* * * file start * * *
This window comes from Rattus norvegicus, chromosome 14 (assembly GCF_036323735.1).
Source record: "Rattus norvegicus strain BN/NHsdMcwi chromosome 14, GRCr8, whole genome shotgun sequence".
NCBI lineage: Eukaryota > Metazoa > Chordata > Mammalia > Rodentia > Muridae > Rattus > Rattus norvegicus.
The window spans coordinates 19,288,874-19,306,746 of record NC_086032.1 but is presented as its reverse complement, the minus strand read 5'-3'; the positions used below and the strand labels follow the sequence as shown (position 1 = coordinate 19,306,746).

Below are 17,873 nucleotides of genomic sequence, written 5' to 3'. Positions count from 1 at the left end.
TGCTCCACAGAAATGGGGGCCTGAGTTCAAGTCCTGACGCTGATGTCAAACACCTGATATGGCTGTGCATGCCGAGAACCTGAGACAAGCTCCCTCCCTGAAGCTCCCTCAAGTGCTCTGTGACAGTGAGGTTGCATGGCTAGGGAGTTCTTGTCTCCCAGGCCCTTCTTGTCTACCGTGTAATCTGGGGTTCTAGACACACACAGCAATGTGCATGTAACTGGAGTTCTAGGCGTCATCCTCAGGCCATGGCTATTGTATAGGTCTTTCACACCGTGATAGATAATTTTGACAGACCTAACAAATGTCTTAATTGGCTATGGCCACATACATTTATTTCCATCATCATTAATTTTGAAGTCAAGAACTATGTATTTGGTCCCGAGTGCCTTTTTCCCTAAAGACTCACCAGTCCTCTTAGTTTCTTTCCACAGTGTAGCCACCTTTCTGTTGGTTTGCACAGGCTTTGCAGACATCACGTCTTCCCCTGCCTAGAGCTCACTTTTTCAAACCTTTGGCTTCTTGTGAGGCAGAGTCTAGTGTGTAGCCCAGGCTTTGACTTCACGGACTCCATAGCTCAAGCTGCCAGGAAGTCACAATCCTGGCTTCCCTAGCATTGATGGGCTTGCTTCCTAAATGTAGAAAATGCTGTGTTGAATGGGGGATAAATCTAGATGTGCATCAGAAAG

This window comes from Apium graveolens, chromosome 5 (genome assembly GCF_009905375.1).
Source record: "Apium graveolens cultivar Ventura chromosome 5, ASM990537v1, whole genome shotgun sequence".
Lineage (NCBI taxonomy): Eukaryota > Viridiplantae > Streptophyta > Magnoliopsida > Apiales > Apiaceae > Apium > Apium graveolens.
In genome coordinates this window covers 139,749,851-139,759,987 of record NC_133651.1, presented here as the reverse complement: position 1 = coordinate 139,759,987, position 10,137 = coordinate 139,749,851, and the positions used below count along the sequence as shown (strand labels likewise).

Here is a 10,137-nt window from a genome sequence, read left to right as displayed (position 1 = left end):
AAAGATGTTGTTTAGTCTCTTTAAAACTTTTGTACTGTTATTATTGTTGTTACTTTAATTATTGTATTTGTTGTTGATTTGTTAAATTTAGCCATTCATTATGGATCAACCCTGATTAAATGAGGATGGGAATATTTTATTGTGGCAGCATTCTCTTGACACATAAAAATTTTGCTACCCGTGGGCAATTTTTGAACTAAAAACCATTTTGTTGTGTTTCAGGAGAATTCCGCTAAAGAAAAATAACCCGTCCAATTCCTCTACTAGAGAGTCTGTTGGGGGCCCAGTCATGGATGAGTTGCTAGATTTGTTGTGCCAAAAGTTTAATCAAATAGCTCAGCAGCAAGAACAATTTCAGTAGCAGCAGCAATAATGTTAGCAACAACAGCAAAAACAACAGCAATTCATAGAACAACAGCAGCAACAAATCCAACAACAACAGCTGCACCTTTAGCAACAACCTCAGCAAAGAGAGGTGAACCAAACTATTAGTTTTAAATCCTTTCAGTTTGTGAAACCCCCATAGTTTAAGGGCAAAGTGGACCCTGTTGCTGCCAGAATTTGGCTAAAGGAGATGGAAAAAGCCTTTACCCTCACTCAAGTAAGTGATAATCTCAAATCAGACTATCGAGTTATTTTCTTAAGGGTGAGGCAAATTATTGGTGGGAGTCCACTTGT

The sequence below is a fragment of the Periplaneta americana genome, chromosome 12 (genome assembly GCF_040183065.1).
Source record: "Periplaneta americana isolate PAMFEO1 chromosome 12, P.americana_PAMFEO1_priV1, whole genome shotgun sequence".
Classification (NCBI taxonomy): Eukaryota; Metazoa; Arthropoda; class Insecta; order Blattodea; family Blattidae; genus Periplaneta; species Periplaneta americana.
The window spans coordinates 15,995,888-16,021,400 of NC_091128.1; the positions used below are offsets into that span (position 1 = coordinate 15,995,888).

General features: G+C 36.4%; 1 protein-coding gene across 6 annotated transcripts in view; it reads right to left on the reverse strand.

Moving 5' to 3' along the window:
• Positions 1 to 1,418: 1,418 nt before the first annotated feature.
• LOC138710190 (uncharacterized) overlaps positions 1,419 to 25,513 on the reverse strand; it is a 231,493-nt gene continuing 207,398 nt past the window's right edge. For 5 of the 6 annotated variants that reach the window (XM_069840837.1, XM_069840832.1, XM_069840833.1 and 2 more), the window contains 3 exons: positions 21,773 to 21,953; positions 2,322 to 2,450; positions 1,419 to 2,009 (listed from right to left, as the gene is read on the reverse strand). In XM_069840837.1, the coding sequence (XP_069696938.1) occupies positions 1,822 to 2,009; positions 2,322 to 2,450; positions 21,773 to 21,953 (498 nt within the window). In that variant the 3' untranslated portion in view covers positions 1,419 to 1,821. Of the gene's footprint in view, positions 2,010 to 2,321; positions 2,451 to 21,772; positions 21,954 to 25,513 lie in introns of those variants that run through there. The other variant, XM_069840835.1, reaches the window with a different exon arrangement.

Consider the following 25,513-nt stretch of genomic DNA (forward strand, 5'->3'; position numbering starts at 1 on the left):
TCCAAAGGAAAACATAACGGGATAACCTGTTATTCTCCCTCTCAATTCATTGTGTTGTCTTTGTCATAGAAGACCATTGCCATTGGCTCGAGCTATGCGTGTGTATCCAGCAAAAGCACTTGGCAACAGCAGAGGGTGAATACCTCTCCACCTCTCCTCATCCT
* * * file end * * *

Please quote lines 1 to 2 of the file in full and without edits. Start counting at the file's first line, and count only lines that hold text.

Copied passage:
This window comes from Rattus norvegicus, chromosome 14 (assembly GCF_036323735.1).
Source record: "Rattus norvegicus strain BN/NHsdMcwi chromosome 14, GRCr8, whole genome shotgun sequence".